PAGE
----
Infrared LEDs are connected to timer counter 0 pin (port PB4) which is set to a frequency of 38.5 KHz. This frequency is not arbitrary since the Infrared reader is only able to properly read reflected infrared signals under that frequency.

    Here we can watch several videos about how it works

    Here I show my complete library that hopefully will increase with the pass of the years. Anyway, many books are missing, specially novels (since I’ve read a Kindle version or a borrowed them).
    Index
    Computer Science / Programming
    Physics
    Psychology
    Languages
    Novels
    Miscellaneous

    Computer Science / Programming

    Creación de sitios web con PHP5 (Development of web sites in PHP5) CSS3 CSS, DHTML & AJAX Javascript
    Programación en C: metodología, algoritmos y estructura de datos (C programming: methodology, algorithms and data structures) Análisis forense digital en entornos Windows (Digital forensic analysis in Windows environment) Hacking con buscadores: Google, Bing & Shodan (Hacking with search engines: Google, Bing & Shodan)

    Physics

    Más rápido que la velocidad de la luz (Faster than the speed of light) Crónicas de los átomos y de las estrellas (Chronicles of atoms and stars) Alicia en el país de los cuantos: una alegoría de la física cuántica (Alice in the land of quantums: an allegory of quantum physics) La partícula divina (The divine particle)
    El significado de la relatividad (The meaning of relativity) Introducción a la astrofísica (Introduction to astrophysics)

    Psychology

    Grafología (Graphology) El rostro y la personalidad (Face and personality)

    Languages

    A Guide to Japanese Grammar: A Japanese approach to learning Japanese grammar Essentials of Swedish Grammar: A Practical Guide to the Mastery of Swedish

    Novels

    El juego de Ender (Ender’s game)

    Miscellaneous

    Vivir de luz (Living on light) Un geek en Japón (A geek in Japan) Fronteras de lo imposible (Borders of “the impossible”)

    Index
    1.-Introduction
    1.1.-Quick Description
    1.2.-Why this Home Media Center is so cool?
    1.3.-Video Presentation
    2.-Install
    2.1.-First steps
    3.-Wiki
    4.-Skills acquired
    5.-License

    1.-Introduction

    This is my Final Project Work (a project we have to do when we finish our bachelor). One of the reasons why I chose this to be my project was because I wanted to develop something that you can use. As I like theoretical stuff, it would have been interesting to invest my time researching about some nice topic, but actually, it wasn’t 100% up to me because since I’m doing an exchange abroad, I need to get credits in my home university and we all decided the topic of my project. Still, I’m quite happy with the results because in the end I could develop something interesting, I could use some knowledge I had about the topic (and some code) and, of course, I learned.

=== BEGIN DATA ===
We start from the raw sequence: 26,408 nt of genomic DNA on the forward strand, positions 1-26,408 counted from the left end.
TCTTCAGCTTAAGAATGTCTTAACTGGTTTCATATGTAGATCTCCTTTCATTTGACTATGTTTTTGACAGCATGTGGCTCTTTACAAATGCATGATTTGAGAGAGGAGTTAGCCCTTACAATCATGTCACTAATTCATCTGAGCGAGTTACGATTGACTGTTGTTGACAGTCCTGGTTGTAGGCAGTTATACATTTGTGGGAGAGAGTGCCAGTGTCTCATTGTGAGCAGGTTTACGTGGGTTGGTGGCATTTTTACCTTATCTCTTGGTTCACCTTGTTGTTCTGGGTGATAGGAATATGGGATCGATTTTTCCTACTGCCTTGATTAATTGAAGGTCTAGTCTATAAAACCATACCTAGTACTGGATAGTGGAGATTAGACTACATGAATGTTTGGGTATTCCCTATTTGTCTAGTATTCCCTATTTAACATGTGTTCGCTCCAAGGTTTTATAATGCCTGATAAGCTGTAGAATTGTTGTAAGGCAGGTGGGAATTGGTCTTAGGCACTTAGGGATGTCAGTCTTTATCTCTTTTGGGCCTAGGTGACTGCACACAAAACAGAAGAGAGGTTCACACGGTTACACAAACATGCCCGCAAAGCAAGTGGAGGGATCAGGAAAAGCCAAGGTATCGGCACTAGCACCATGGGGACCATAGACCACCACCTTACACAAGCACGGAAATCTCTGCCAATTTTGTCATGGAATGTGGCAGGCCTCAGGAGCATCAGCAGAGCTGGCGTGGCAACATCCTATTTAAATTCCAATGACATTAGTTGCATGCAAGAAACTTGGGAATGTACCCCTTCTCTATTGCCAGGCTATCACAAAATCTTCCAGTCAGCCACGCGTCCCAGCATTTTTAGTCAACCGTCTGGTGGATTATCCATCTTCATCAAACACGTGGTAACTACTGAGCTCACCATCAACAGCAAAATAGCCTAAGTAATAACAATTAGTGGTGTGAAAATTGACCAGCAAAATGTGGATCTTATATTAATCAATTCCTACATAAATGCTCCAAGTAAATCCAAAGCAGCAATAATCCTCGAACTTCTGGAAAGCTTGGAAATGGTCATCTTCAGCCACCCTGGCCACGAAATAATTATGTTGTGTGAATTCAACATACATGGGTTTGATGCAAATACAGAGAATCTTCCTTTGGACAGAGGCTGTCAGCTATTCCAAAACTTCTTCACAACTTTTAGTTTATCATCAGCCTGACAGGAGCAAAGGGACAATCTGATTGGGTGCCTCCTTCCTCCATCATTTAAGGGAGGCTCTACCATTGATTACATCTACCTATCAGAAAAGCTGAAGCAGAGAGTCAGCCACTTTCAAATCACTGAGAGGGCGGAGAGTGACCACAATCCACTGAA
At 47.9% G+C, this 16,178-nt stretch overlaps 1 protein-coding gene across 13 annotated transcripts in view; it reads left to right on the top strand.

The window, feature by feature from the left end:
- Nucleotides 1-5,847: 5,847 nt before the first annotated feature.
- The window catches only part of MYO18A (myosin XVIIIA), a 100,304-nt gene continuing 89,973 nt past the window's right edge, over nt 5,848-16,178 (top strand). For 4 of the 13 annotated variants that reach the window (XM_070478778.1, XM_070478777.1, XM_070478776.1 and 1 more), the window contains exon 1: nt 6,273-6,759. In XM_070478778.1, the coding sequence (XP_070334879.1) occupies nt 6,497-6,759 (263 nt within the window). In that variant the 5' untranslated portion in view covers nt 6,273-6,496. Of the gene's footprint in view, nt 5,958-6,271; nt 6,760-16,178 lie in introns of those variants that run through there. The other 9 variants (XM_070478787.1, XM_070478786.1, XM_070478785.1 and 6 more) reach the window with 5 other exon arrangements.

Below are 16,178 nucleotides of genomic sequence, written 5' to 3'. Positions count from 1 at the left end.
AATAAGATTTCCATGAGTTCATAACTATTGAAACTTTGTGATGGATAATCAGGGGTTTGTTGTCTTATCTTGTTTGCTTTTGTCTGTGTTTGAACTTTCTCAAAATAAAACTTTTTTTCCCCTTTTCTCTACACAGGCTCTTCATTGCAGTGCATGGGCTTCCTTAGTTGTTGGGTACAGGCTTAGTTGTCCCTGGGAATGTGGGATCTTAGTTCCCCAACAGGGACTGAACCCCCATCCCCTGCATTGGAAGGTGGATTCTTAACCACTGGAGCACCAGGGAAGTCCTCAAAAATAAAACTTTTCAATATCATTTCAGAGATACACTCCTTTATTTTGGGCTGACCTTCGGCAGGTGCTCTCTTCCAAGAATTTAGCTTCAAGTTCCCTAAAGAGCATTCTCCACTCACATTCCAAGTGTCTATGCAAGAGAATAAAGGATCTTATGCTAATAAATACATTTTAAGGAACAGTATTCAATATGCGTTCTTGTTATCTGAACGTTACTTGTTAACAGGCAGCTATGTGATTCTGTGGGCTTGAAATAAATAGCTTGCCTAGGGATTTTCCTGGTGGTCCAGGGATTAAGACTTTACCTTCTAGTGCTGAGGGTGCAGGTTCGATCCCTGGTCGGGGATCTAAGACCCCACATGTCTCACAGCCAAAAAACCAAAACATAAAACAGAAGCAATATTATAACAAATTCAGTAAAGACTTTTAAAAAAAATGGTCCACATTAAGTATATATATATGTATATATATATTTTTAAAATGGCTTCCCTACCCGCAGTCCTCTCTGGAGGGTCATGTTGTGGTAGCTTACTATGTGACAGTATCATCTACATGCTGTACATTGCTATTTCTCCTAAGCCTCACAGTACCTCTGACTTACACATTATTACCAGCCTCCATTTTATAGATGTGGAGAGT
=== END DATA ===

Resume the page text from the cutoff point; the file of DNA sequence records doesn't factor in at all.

1.1.-Quick Description

    I developed a HMC (Home Media Center) which is able to play media files using a Raspberry Pi as a server.
    After you install the script in the RPi, you can directly plug the TV cable to it and start using it. It can read USB devices and shared folder across the network.

    1.2.-Why this Home Media Center is so cool?

    Well, it’s not so cool, and the GUI has to be improved (//TODO), but I developed something I didn’t find in other home media centers. I’m using a wireless dongle which is connected to the USB port, this way, the RPi can check wireless networks and connect to them as well. This is really convinient since not all people have the TV screen next to the router, so it’s more clean and comfortable to use wireless technology. Anyway, depending on your wireless dongle and router (and in general, the wireless conection quality) you will be able to play some certain files depending on the bit/s needed to play them. If your router and the Pi are very far, the connection quality will be poor and not high definition files will be able to be played.

    Didn’t you understand? In a few words: you can have your Pi connected to the TV and your router, and play files located in any other device in the same network.

    This three diagrams will ilustrate better what you can do:



    We can actually make more complex diagrams such as connecting a switch to the RPi and so on. This is really flexible.

    1.3.-Video Presentation

    Video: https://www.youtube.com/watch?v=m0QRhsXRhoU
    Slides: Download

    2.-Install

    In a few words: Install Raspbian and update it, download the code and run install.sh. Finally, change some settings and reboot it.